© Jeff Kennedy, 2007.

(1) Glaspell, Road 249-250.

(2) Kemper 123.

(3) Kemper 124.

(4) George Cram Cook, The Athenian Women (Athens, Greece: H. F. Kauffman, 1926) 70.

(5) Cook, Athenian 76.

(6) Cook, Athenian 82.

(7) Sarlos, Provincetown 176.

(8) Cook, Athenian 188.

(9) Cook, Athenian 306.

(10) Cook, Athenian 308.

(11) Cook, Athenian 316.

(12) Cook,  Athenian 318.

(13) Cook, Athenian 320.

(14) Deutsch and Hanau incorrectly give April 1918 as when the play was performed.

(15) Kenton 71.

(16) Deutsch 27.

(17) Heywood Broun, New York Tribune, 4 Mar. 1918: 9.

(18) Kenton 71.

(19) Heywood Broun, New York Tribune, 4 Mar. 1918: 9.

(20) Light is noticeably missing from the cast list of The Athenian Women and through the rest of the season, most likely because he was taking classes at Columbia.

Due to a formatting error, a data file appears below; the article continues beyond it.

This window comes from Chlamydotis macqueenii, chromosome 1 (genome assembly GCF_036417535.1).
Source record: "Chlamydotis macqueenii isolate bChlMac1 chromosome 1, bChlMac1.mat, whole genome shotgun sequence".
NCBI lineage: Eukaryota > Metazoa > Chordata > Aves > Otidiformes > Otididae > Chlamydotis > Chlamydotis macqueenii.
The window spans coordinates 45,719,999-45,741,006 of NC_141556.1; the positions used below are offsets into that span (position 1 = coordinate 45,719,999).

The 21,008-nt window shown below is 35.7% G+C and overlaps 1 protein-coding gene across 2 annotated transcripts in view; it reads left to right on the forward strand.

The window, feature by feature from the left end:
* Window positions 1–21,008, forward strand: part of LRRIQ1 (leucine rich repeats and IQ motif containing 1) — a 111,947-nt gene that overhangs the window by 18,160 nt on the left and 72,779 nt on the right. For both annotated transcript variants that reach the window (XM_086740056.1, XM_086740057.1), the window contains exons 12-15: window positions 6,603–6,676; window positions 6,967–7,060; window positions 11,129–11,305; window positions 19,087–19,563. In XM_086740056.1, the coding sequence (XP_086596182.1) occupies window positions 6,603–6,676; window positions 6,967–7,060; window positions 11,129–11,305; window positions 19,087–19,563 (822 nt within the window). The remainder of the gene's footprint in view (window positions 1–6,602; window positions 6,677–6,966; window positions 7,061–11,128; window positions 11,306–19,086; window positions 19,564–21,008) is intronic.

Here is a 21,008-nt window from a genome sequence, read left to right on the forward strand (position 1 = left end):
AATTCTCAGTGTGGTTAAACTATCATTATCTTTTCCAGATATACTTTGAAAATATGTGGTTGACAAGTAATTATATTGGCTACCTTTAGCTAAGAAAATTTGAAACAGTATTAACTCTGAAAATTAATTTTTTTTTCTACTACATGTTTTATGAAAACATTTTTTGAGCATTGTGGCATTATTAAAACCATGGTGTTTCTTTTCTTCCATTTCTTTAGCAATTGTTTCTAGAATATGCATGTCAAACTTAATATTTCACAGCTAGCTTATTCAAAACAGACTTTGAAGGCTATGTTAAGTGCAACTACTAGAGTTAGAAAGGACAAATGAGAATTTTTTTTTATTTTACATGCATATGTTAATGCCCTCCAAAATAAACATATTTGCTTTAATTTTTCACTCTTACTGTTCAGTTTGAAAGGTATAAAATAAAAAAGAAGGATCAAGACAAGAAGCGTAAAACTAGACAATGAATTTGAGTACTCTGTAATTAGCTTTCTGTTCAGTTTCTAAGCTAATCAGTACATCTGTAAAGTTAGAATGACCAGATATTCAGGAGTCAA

(21) Gelb, O’Neill 344.

(22) Ben-Zvi, Glaspell 192.

(23) Heywood Broun, New York Tribune, 4 Mar. 1918: 9.

(24) Kreymborg, Troubadour 251.

(25) Heywood Broun, New York Tribune, 4 Mar. 1918: 9.

(26) Cook, Athenian 2.

(27) Glaspell, Road 267.

(28) Cook, Athenian 6.

(29) Kemper, 155

(30) Kemper 131.

(31) Glaspell, Road 84.

(32) Cook, Athenian 92.

(33) George Cram Cook, letter to Susan Glaspell, 24 Sept. 1917, Berg Collection, New York Public Library.

(34) Glaspell, Road 263.

(35) Ben-Zvi, Glaspell 196-197.